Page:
Before its repeal in 1943, most of the Chinese immigrants were men who originally came to work on the construction of the Transcontinental Railroad. They occupied cities on the West Coast like San Francisco in bachelor enclaves due to the lack of other Chinese women. Westerners viewed them as sexually deficient deviants with racist illustrations in newspapers and media propaganda. The cultivation theory suggests that the more someone is exposed to stereotypes in media, the more likely they are to believe it as social reality. This eventually led to the emasculation and desexualization of Asian men, which is still very pervasive today.
One group of Asian immigrants who were able to escape these stereotypes were Filipino men who worked as laborers in the fields of California during the 1920s and 1930s. Using their hard earned cash, the manongs, as they were referred to, dressed up in suits and ended their long work days at taxi dance halls. Resisting racist laws, the manongs swooned white women with their suave dance moves and good looks. Although these taxi dance halls had their own problems with sexism and were often viewed as brothels, they were a space for Filipino men to subvert racist and stereotypical tropes ascribed to Asian men living in the United States. White men grew resentful that white women were coupling up with Filipino men at the dance halls and would often raid them, dragging and beating Filipino men in the streets.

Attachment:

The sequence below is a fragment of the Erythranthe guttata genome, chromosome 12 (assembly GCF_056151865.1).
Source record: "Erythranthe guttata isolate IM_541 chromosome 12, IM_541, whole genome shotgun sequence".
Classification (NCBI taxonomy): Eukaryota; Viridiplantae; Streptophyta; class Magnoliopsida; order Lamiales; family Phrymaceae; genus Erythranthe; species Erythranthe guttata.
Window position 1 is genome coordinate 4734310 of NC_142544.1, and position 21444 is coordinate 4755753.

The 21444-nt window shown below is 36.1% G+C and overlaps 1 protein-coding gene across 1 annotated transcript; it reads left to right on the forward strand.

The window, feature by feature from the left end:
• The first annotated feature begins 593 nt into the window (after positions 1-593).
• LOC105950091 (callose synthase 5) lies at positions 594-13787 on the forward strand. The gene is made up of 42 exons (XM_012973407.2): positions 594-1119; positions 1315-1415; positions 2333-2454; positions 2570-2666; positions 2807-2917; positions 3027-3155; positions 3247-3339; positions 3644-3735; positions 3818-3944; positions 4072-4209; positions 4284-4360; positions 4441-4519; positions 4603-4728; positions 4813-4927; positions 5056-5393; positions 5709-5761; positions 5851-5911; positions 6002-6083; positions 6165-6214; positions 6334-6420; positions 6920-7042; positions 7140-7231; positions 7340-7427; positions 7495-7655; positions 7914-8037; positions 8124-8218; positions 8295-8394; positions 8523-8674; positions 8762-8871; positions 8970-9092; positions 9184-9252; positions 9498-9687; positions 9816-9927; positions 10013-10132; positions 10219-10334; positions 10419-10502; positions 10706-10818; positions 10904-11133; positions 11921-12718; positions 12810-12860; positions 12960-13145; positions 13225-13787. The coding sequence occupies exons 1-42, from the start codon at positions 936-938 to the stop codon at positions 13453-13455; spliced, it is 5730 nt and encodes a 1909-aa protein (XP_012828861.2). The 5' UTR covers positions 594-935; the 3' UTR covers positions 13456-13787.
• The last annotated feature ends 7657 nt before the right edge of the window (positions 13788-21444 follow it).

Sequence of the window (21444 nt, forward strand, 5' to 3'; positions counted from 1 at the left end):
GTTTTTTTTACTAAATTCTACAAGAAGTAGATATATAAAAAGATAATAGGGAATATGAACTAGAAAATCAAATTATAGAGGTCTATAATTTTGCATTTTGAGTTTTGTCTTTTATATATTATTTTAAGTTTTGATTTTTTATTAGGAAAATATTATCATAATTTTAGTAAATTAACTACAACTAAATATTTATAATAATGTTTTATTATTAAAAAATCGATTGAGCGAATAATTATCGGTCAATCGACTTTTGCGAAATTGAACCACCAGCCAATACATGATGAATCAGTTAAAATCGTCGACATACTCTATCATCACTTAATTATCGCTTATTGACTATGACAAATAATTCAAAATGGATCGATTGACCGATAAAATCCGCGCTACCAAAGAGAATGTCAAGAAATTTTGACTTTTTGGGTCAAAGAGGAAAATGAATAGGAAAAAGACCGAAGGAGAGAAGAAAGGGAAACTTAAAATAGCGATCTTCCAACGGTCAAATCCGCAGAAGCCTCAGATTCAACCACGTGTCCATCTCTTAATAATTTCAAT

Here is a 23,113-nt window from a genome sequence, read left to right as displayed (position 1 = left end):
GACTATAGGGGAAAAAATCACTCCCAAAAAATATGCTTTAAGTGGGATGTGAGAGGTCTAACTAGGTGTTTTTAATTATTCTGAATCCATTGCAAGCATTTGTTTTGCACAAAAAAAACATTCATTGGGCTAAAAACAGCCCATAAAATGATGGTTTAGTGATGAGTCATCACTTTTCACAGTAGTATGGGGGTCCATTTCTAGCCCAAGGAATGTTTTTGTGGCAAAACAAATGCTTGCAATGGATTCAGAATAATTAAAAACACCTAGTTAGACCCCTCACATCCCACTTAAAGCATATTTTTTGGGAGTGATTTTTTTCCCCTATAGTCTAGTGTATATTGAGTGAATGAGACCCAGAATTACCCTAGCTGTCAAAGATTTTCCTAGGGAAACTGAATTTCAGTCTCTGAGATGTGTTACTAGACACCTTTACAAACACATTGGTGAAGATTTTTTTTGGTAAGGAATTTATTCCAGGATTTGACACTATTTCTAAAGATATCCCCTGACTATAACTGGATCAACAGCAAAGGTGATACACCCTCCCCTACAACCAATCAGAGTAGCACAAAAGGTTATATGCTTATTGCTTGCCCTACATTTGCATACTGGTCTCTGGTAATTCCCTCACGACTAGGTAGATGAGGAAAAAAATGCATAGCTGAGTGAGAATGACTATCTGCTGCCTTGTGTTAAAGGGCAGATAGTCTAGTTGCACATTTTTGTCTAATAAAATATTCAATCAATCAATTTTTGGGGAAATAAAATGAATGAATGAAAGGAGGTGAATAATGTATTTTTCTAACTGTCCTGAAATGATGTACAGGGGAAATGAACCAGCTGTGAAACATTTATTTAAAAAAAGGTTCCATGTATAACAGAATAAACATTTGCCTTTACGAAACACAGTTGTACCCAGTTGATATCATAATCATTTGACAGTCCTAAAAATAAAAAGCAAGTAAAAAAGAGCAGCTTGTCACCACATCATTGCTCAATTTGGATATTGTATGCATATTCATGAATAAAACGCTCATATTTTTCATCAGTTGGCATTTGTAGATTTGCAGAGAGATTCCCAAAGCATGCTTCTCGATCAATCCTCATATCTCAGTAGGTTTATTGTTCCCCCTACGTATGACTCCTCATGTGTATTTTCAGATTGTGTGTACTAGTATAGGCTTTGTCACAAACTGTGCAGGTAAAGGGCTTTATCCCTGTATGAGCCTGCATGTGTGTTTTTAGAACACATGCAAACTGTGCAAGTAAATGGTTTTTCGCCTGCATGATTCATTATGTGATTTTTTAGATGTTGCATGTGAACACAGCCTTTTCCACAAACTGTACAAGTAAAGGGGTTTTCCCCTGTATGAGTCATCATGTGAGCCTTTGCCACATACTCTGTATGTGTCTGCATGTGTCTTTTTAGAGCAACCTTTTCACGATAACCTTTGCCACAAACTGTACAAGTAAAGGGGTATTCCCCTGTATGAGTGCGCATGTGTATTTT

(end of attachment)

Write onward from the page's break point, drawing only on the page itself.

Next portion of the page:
What’s interesting is that both groups of Chinese and Filipino male laborers occupied the West Coast during the same time, yet their masculinity and sexuality were perceived in different ways. On one end, Chinese men were asexual beings often portrayed as queer and feminine caricatures. On the other end, Filipino men were sexual threats to white men. Perhaps one reason as to why there was such a stark contrast between both Asian groups is that Filipino men were mimicking white men as a dissident strategy by dressing up in suits and westernizing their looks. Hegemonic masculinity, coined by R.W. Connell, suggests that white men occupy the highest and most ideal tier of masculinity. Because white men are at the top of this totem pole, they get to dictate what conventional beauty and masculinity looks like. By dressing similarly to white men, Filipino men were able to assert themselves into hegemonic masculinity and avoid the racial castration that Chinese men experienced.
Much of the buzz around Crazy Rich Asians, aside from Constance Wu being a literal goddess, has to do with Henry Golding. A newcomer to Hollywood, Golding has gained a lot of attention so far for his attractive looks. I’m not going to lie, every time there was a close-up shot of him looking toward the camera I had to physically lift my jaw back up. Golding, who is half Malaysian and half British, stirred some controversy when it was announced that he had been cast as the Singaporean lead in the film.